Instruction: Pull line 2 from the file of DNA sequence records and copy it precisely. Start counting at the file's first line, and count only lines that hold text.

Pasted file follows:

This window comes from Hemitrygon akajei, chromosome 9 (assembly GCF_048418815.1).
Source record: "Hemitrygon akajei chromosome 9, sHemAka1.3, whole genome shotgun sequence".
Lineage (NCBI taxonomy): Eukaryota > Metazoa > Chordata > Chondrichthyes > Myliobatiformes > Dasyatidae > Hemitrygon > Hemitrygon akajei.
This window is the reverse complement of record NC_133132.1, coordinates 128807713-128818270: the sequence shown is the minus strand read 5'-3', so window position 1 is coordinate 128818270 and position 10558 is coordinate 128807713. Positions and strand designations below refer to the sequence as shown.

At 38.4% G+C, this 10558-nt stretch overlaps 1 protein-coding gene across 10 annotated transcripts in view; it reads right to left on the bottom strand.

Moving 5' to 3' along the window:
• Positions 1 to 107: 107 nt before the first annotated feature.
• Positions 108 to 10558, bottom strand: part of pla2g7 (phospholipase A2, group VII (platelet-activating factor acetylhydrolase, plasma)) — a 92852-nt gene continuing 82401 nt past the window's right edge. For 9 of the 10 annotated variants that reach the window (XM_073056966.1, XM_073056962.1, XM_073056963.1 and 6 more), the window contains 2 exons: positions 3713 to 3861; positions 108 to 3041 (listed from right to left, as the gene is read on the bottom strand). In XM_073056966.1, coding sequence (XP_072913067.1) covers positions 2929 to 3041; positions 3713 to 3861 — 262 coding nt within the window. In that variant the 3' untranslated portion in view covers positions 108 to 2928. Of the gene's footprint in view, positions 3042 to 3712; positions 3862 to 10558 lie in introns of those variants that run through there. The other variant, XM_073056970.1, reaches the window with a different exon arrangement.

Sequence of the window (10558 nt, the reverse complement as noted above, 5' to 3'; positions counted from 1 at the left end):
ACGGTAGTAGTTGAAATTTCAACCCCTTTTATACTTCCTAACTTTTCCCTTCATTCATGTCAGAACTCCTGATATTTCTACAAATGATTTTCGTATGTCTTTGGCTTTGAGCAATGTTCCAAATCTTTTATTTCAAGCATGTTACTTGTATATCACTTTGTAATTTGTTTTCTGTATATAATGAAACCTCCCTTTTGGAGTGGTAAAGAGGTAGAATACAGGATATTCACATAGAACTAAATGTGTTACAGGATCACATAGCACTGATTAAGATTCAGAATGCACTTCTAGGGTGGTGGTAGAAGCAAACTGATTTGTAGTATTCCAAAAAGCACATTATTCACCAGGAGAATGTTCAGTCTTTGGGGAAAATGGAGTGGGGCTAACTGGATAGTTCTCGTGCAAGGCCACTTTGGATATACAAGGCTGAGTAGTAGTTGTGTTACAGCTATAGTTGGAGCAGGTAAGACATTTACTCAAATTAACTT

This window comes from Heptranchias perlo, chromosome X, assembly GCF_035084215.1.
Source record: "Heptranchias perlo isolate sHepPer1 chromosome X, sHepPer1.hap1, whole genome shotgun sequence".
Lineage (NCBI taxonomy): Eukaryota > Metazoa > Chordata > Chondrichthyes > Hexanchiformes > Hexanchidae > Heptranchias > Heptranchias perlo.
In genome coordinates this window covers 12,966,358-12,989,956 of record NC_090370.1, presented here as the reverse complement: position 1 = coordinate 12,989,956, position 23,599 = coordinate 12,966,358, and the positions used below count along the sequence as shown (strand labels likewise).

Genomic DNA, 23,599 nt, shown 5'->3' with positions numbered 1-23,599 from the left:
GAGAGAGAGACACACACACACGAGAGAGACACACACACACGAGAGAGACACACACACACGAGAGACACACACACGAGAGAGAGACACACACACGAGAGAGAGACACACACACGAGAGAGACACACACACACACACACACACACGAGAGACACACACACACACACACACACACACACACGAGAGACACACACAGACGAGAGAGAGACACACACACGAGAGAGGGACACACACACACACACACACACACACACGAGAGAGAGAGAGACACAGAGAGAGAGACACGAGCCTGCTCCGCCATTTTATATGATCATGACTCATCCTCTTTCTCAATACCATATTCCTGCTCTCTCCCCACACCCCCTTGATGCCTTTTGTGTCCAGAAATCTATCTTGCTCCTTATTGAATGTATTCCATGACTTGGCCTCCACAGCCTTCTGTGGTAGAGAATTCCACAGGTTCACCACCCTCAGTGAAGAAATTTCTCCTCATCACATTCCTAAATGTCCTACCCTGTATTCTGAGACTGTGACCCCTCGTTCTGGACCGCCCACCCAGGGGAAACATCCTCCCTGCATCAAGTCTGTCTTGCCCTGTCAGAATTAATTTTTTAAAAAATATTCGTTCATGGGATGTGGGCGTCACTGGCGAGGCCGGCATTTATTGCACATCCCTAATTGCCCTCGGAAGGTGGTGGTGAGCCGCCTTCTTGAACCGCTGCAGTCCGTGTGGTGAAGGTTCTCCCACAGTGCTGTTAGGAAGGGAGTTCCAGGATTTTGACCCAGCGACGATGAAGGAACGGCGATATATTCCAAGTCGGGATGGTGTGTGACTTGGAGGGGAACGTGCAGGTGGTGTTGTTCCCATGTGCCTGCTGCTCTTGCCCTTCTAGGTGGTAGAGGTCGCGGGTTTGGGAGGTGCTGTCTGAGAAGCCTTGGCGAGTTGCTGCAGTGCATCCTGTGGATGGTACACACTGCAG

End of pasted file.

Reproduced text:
Source record: "Hemitrygon akajei chromosome 9, sHemAka1.3, whole genome shotgun sequence".